Black Death is a film set in 14th century Europe during the Black Death. The death toll was unimaginable and so overwhelming that people turned to their respective belief systems for guidance and not always for kind ends. Director Christopher Smith capitalizes on the sway that religion and superstition has on people – even to this day – in order to weave a tale about how even the most innocent, sincerest of believers can become a fundamentalist killer. Smith spoke at length with Working Author about his fascination with the period, his affinity for the story and some journeyman aspects of filmmaking.
“I just loved the madness of the world,” Christopher Smith admits. “I’ve always known about the Black Death. I don’t know if it’s taught so much here, but it’s certainly…in our syllabus it’s a big subject we deal with in England. When you’ve got…industrialization in the middle of England versus the Black Death plague and people being killed I know which one you pay more attention to. And there’s witches and torture and all that stuff I think young kids just love, so I was always aware of the period.” Since the period was so long ago, it’s easy to turn that time into a caricature, but Smith was completely against that. “It wasn’t until I started researching more into it that I realized [that] if this had happened 10 years ago instead of 600 years ago we wouldn’t be treating it with the frivolity. And I think it’s that Woody Allen comedy is tragedy plus time. So I said ‘OK, let’s approach this as if this happened in the 60’s or the 80’s’ and show it some respect and actually in that way try and bring some of the madness that happened there thematically back today and say ‘Are there similarities from then to now?’”
“We’ve got the Black Adder in England and I knew that it’s not hard to make that period funny. It’s harder I think to make the period not funny and make it realistic and scary….” Smith adds. “I think it’s an important story today. It’s not funny what’s going on and I always felt that when I read the script…about a conflict of faith for a young…essentially moderate Christian who’s a monk who wants to love God and love [a] woman. He’s not allowed to. His story…his radicalization I felt was something that was dark. I always felt with horror movies the closer you get to the now and the today…whenever there’s a subtext going on it stays with you more.” With Black Death Smith draws similarities between the radicalization of Osmund, a young monk, and the radicalization of Muslims who become willing to blow themselves up.
The art direction in Black Death certainly captures the look and feel of the period and Smith was happy to credit his production designer. “I work with John (Frankish) on all my foreign films. We looked at movies like Aguirre: The Wrath of God and obviously The Name of the Rose…. To me (Black Death) is more about…the world is chaos and it’s crazy and it’s trying to get that spirit into the production design so it feels authentic and it feels dirty. So in terms of attention to detail we just did obvious stuff. We got the costumes right. We managed to find that amazing village, which we added to. We never made something overly spooky or overly titillating. In terms of the look it was really trying to create a modern look in the sense of ‘what would it be like to walk with these guys on their journey behind them’. So it was specific not only in the color palette, but in the world.”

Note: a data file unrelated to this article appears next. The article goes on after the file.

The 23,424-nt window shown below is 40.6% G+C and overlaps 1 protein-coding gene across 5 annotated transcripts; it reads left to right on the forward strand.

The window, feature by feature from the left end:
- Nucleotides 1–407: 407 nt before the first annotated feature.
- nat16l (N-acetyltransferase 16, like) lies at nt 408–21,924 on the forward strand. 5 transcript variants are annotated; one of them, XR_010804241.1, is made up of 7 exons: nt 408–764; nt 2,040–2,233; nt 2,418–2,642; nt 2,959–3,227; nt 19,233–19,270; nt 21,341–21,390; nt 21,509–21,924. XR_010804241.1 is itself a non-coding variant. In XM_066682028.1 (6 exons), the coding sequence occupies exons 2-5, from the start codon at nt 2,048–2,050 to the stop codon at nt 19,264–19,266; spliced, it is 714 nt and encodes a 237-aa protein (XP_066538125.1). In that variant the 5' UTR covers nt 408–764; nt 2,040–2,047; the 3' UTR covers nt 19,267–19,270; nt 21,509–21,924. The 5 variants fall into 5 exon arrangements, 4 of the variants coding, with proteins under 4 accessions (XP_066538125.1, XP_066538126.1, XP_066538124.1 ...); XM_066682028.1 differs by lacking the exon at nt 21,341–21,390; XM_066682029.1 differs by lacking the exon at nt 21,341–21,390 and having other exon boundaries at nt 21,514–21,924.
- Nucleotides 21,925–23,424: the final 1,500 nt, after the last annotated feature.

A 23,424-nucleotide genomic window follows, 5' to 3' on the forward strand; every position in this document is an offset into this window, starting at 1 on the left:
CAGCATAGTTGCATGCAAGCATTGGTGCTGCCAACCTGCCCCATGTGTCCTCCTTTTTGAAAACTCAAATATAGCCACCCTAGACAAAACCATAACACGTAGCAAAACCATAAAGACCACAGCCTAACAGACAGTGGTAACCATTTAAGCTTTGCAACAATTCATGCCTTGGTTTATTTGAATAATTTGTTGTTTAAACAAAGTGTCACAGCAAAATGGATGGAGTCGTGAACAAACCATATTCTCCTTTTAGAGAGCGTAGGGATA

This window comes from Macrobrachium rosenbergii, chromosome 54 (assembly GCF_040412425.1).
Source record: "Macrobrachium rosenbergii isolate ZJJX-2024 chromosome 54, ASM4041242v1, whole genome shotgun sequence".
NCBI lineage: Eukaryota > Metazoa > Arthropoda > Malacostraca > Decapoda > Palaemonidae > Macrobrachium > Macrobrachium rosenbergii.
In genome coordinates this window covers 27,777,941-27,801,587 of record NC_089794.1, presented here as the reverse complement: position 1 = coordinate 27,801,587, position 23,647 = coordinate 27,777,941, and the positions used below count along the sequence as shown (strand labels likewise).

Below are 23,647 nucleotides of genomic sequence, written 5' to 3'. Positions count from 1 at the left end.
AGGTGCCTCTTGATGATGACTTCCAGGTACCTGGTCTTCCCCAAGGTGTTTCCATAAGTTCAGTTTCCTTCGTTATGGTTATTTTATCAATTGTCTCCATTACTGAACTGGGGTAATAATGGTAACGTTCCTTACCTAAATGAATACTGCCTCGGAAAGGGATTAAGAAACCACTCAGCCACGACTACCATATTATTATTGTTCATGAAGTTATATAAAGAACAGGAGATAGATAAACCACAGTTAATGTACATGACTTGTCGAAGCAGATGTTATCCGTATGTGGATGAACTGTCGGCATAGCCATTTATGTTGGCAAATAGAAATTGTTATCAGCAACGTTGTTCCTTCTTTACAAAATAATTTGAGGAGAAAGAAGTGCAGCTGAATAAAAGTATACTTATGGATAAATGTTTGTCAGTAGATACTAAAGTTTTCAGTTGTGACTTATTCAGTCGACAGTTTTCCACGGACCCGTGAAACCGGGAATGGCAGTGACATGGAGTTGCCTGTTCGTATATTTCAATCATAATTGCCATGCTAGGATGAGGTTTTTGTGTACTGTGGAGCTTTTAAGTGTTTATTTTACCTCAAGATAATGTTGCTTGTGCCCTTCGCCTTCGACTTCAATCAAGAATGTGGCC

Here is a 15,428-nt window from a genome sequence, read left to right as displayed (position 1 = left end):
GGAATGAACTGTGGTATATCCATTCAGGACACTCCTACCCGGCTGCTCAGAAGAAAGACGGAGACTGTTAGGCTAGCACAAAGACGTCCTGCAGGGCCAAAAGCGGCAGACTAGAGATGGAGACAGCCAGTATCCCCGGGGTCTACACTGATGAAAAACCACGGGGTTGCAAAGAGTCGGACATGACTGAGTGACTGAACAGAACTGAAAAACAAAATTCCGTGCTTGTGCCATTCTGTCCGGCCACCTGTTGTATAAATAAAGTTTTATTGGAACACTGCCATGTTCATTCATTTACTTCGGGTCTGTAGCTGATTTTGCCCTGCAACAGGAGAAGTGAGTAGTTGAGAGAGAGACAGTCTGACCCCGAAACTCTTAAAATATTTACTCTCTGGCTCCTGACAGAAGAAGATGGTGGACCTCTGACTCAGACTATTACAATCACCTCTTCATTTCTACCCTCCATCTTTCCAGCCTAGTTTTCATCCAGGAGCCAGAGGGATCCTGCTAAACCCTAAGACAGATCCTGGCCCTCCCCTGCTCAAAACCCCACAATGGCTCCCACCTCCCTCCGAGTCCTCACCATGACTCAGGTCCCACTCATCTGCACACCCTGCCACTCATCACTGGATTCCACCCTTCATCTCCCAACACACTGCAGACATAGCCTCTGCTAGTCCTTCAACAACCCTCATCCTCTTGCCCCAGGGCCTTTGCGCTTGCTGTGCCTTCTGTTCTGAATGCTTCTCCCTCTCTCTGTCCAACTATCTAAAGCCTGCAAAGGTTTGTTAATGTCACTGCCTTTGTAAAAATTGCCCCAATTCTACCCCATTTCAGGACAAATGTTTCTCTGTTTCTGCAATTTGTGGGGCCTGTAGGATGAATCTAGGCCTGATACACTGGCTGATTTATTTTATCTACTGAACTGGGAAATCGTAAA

Black Death was filmed sequentially, meaning that each scene in the movie was shot in order, which is different from most films, which are filmed out of order to accommodate locations and schedules. While the traditional method seems to be more intuitive, Smith was happy with this opportunity. “It just happened…it’s very rare to have that chance,” he says. “We realized that all of the actors’ availability…if it was shot in order…we had Sean (Bean) for five weeks so we thought a week – we shot for just about six and a half weeks, so Sean’s in for five. So we do the first week without Sean and the last bit without Sean. ‘Well, maybe we could make it work.’ We looked at the locations and we looked at the map, because obviously we were never in the studio; we were always traveling.” Smith points at an imaginary map in front of him to illustrate. “‘Well if we go there, we go there, we go there, we end up in the village, we can do it in order.’”
Despite having several films under his belt, Smith still walked away from Black Death with a few lessons learned. “All I’ve learned from shooting in order is you get this certain vibe. I think the vibe of the film certainly comes from shooting in order. I think the note to self would be don’t shoot the first day first and don’t shoot the last day last. Because you’re not up to speed on your first day and you’re rushing on your last day. Because what was our last day was all the stuff in the epilogue. We started at five in the morning and we finished at five in the morning. Even on the last day the crew were like, ‘You basically got two days of work out of one day.’”